Tonight in DUMBO, a quartet of creatives (including Michael J. Cirino of a razor, a shiny knife, the pop-up dinner rapscallions known for serving rogue luncheons on the L train and such) will present some food-focused work and performances. The event, put on by Kind Aesthetic, aims to “showcase artists, thinkers and makers who use food as their medium” — much like an art exhibit that, coincidentally, is currently on view nearby at Smack Mellon gallery.
Recently, artist Elaine Tin Nyo sat cross-legged and barefoot in the Plymouth Street gallery. “Here’s my pancetta humidor…I cure meat in it,” she said as she pointed at a picture of a raw pig carcass hanging in the middle of her 15th-floor apartment in Harlem.
Next to her flashed “Sour Cherries,” a digital book that chronicles her annual pie-baking project. For the past decade, she’s been baking a sour-cherry pie every day in July and distributing them for friends and family to enjoy in intimate settings.
Elaine’s piece is part of “FOODshed,” a group show featuring artists who specialize in agricultural and environmental art, and who bring farming activism and other community issues into their work. Like Elaine, they use food to explore the issues of mortality and social responsibility. Inside of the gallery, there’s a chalk-doodled wooden shed, with miniature flowerpots and topsoil strewn inside. A diagram drawn on the gallery’s wall portrays the environmental consequences of the three E’s: eating, economy, and ecology.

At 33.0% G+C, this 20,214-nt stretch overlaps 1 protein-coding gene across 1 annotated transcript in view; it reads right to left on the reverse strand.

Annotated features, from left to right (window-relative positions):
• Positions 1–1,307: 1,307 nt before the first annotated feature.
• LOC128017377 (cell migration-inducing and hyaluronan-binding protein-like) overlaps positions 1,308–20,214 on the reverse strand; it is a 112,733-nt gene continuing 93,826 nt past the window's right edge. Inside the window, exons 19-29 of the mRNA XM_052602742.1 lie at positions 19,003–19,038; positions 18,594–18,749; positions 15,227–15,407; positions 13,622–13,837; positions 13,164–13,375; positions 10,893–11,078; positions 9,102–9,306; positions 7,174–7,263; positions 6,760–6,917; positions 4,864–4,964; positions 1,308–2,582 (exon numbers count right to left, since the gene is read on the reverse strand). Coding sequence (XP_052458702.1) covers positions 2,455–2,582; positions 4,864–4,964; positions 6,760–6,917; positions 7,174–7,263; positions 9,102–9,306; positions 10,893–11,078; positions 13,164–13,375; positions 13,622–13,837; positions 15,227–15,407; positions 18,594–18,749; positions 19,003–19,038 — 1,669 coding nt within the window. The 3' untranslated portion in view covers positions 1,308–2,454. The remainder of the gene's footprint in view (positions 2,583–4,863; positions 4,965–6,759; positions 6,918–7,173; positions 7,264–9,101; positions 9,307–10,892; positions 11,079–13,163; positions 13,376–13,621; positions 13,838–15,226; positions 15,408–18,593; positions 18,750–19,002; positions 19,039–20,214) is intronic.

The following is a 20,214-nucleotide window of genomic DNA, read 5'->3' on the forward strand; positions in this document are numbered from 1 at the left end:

Originally from Burma, Elaine grew up in the U.S. and spent her share of time drawing naked people for hours at a time at Carnegie Mellon University before she found her true mediums (photography and pottery) in the mid ’90s.
“I’m going to make something that starts out like a baby book, and turns into a cookbook,” said Tin Nyo with a slight trace of amusement while she described her “This Little Piggy” project. Over the next decade, she plans on “adopting” five pigs from different “ham centric” countries and documenting each of their lives from birth to the abattoir.
Elaine tends to crave pork while working with pigs for “This Little Piggy,” but she says vegetarians and vegans understand her artwork because it values the lives of animals prior to being sold at the grocery store.
“What’s important to me is maximizing an immediate experience rather than a remote experience, and food is very good that way,” she said.
Her final project will be morbid a morbid one. “I also want to write a will where I become a sausage.”
Get tickets for “Delve: Food + Art” (tonight from 7pm to 9pm at the Made in NY Media Center, 30 John Street, DUMBO) here; $10.
Visit “FOODshed” at Smack Mellon, 92 Plymouth St., DUMBO, Wednesday – Sunday, noon to 6pm, through July 27.